In a serious discussion of the price of gold (“frothy”), talk turns to collectible wines. Jeffrey Rubin, director of research at stock market research and money management firm Birinyi Associates, notes his own collecting experience:
“I thought of it almost as part of a second asset class, another asset class, understanding the risks, the liquidity and storage costs. I built up a pretty significant database tracking some of these wines over a long period of time. Some of the wines now-a-days are so expensive and it (the predicted price increase) is priced into it already…I find now that the wines will not appreciate as much because they are already starting at such an obscenely high price.”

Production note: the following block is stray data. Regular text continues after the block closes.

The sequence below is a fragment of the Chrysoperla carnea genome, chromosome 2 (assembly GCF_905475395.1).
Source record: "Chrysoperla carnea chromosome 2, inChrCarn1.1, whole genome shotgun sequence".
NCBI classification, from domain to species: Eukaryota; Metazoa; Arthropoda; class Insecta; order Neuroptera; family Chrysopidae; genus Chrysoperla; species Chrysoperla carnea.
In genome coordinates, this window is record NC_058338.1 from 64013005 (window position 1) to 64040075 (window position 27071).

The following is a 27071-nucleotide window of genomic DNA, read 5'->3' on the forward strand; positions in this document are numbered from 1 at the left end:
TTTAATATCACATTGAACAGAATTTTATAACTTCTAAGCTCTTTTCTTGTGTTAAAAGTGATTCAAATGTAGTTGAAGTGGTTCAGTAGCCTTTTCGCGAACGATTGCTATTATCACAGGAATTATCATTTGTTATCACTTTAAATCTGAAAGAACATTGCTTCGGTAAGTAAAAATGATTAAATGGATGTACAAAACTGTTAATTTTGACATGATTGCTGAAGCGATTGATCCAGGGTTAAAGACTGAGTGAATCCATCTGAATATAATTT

My brother, who manages stocks for a living, points out that people who buy assets after a long run-up — when the assets are at historically high levels — almost always lose money. That goes for gold and, presumably, wine.
On the other hand, people who buy wine to drink are finding lots of bargains.